Jessica (Vega) Rogowicz
I was first diagnosed with melanoma at the age of 24. I had two moles removed for cosmetic reasons and was diagnosed with melanoma just three days before I turned 25 years old. Growing up, my family vacationed at the beach every year and spent money hours in the sun. I used tanning beds in high school occasionally and then steadily in college about 2-3 times per week. When I used tanning beds, I never thought that I would be the one to get cancer. Cancer happens to other people, not me. I also believed that I was many years away from ever being at-risk of being diagnosed with cancer. After being cancer-free, safe in the sun, and completing cutting out tanning beds, I was diagnosed four years later. Luckily, my melanoma was caught in Stage I. Early detection saved my life.
After going through a lot of emotional struggles due to my cancer diagnosis, I connected with others who have been affected by melanoma and we founded The Pittsburgh Melanoma Foundation. We hold annual fundraisers each year including a golf outing and 5k. \Our annual donations benefit Allegheny Health Network. I have also participated in various speaking engagements to help educate others about melanoma awareness and dangers of tanning.
Lauren (Vavrek) Simko
I lost my father, Joseph L. Vavrek, to stage IV melanoma in May 2010. He was diagnosed in the summer of 2009 after what was supposed to be a routine surgery. During removal of a cantaloupe-sized cyst, a cantaloupe-sized tumor was found, diagnosed as melanoma. After treatment with chemotherapy that proved to be unsuccessful, my father attempted to enroll into experimental treatment at Hillman Cancer Center. It was determined he did not qualify. He agreed to donate blood to assist with future research on this disease on a number of occasions.
My dad passed away at home after the cancer spread throughout his internal organs and into his brain, only 10 months after diagnosis. He began having seizures and could no longer communicate with us or hospice care. My father was surrounded my mom, Marlene, and my two sisters, and myself when he passed.
My dad inspired me to become a pharmacist. I currently work as the Chief Operating Officer at Esterbrook Pharmacy, LLC. I have two children, Kealie and Layne. I am also the Co-Founder and Co-Director of the Pittsburgh Melanoma Foundation.
Since losing my father, I see a dermatologist regularly and have had many precancerous moles removed. I want to increase awareness by growing the Pittsburgh Melanoma Foundation so other individuals can protect themselves from the dangers of this deadly disease.
Patty Vavrek VanDyke
In early 2010, Nick turned 21 and was an active college student working towards his degree in education at Clarion University. In April 2010, when he started complaining of leg pain resembling sciatica, I never imagined that within weeks he would be diagnosed with Stage IV Melanoma and be fighting for his life. For 4 months, Nick underwent numerous surgeries and experimental treatments in his fight against this disease. On September 13, 2010, Nick took his last breath and was finally free of the pain and tumors that had so aggressively taken over his young body.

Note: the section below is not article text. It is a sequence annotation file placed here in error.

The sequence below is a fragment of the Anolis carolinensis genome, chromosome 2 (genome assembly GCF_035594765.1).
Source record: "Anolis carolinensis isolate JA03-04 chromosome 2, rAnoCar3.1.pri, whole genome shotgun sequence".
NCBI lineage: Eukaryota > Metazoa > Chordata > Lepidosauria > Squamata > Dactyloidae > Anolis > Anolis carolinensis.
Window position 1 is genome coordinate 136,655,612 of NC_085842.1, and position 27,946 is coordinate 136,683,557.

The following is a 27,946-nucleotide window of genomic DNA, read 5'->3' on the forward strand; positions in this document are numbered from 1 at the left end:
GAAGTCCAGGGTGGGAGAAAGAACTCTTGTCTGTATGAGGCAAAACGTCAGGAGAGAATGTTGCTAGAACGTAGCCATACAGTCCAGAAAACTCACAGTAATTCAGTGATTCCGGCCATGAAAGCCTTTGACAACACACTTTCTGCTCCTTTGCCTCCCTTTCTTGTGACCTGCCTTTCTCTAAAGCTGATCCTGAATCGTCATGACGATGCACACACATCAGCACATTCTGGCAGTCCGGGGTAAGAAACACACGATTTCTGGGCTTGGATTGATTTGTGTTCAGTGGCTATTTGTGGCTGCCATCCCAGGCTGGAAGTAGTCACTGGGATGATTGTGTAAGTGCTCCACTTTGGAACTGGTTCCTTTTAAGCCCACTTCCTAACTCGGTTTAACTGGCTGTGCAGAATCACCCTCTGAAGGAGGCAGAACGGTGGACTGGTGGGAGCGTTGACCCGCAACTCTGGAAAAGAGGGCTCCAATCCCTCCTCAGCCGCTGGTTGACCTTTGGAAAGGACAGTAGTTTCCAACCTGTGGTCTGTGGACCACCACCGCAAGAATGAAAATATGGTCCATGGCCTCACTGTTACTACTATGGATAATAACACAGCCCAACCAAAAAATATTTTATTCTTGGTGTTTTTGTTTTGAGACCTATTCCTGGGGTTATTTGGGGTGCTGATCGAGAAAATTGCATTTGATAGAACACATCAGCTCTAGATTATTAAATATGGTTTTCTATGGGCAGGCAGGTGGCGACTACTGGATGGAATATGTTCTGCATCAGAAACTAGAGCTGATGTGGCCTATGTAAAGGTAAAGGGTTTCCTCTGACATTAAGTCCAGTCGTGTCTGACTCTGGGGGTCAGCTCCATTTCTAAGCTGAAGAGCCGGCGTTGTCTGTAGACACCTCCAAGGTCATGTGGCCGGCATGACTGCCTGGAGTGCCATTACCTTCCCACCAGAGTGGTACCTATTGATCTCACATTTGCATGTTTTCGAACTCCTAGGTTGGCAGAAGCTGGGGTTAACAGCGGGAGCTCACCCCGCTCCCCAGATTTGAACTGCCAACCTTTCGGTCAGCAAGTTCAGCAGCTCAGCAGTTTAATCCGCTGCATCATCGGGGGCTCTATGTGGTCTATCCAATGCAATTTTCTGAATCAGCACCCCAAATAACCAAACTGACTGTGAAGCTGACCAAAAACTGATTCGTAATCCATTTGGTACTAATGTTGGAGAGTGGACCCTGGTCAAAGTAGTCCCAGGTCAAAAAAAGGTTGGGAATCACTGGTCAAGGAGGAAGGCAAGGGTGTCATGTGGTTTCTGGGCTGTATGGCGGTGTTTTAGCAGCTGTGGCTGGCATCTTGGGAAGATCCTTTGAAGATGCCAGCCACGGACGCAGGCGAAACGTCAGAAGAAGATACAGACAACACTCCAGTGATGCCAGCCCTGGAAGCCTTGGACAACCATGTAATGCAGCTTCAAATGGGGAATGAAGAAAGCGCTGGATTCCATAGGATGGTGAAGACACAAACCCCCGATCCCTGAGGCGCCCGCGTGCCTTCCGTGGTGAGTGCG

Since Nick’s death, my son, Brendan, and I have made it our mission to share Nick’s fight to educate people (especially young people) about the dangers of tanning and the importance of getting regular skin checks.
Currently I work as a Solution Designer Analyst. I have worked with the Pittsburgh Melanoma Foundation since 2012 to spread melanoma awareness in honor of Nick.
Dr. Howard Edington, MD
We had thousands of supporters attend our fundraising events when we operated under Miles Against Melanoma. Our 2015 proceeds will benefit melanoma research at Allegheny Health Network under the direction of Dr. Howard Edington. Dr. Edington serves as the Chairman of Surgery at Allegheny Health Network and is recognized and respected world-wide for his research efforts in the field of melanoma and surgical oncology. Thank you to Dr. Edington, to continue to support our cause.
Dr. Edington also treated Jessica Rogowicz during her two battles with melanoma. As he attends our events, he sees many familiar faces of patients he has treated throughout the years. Dr. Edington is a true example of a doctor who has devoted his life to the development of melanoma awareness and treatments.
Disclaimer: Pittsburgh Melanoma Foundation is devoted to educational purposes only and is not intended to replace or substitute professional medical care. Information provided by us should not be used for diagnosing or treating a skin problem or disease. If you have or suspect you have a skin problem please consult with a dermatologist, or other qualified professional healthcare provider.